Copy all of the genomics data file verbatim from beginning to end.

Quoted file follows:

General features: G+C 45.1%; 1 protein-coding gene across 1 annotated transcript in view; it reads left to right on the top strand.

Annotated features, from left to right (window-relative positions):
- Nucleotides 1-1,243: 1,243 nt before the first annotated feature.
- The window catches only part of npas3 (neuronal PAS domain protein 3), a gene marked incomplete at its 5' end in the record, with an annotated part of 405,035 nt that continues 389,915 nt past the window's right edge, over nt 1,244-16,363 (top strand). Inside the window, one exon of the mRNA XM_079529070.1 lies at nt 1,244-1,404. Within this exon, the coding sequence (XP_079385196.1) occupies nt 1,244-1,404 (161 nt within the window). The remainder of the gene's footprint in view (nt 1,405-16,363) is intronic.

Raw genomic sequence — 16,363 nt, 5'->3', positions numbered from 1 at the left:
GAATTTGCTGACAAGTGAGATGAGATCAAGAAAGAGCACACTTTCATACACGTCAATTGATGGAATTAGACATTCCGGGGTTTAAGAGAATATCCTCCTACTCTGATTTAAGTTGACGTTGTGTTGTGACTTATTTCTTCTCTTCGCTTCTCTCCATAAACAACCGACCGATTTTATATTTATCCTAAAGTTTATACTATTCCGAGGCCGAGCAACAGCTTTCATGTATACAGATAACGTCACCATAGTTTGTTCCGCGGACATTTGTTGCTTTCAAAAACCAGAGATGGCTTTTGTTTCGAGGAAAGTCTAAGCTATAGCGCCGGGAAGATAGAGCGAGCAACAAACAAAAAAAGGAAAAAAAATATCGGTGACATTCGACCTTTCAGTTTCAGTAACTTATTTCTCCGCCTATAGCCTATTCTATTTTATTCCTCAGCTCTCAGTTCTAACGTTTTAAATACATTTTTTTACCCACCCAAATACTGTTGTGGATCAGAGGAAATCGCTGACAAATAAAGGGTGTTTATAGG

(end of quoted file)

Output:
General features: G+C 45.1%; 1 protein-coding gene across 1 annotated transcript in view; it reads left to right on the top strand.

Annotated features, from left to right (window-relative positions):
- Nucleotides 1-1,243: 1,243 nt before the first annotated feature.
- The window catches only part of npas3 (neuronal PAS domain protein 3), a gene marked incomplete at its 5' end in the record, with an annotated part of 405,035 nt that continues 389,915 nt past the window's right edge, over nt 1,244-16,363 (top strand). Inside the window, one exon of the mRNA XM_079529070.1 lies at nt 1,244-1,404. Within this exon, the coding sequence (XP_079385196.1) occupies nt 1,244-1,404 (161 nt within the window). The remainder of the gene's footprint in view (nt 1,405-16,363) is intronic.

Raw genomic sequence — 16,363 nt, 5'->3', positions numbered from 1 at the left:
GAATTTGCTGACAAGTGAGATGAGATCAAGAAAGAGCACACTTTCATACACGTCAATTGATGGAATTAGACATTCCGGGGTTTAAGAGAATATCCTCCTACTCTGATTTAAGTTGACGTTGTGTTGTGACTTATTTCTTCTCTTCGCTTCTCTCCATAAACAACCGACCGATTTTATATTTATCCTAAAGTTTATACTATTCCGAGGCCGAGCAACAGCTTTCATGTATACAGATAACGTCACCATAGTTTGTTCCGCGGACATTTGTTGCTTTCAAAAACCAGAGATGGCTTTTGTTTCGAGGAAAGTCTAAGCTATAGCGCCGGGAAGATAGAGCGAGCAACAAACAAAAAAAGGAAAAAAAATATCGGTGACATTCGACCTTTCAGTTTCAGTAACTTATTTCTCCGCCTATAGCCTATTCTATTTTATTCCTCAGCTCTCAGTTCTAACGTTTTAAATACATTTTTTTACCCACCCAAATACTGTTGTGGATCAGAGGAAATCGCTGACAAATAAAGGGTGTTTATAGG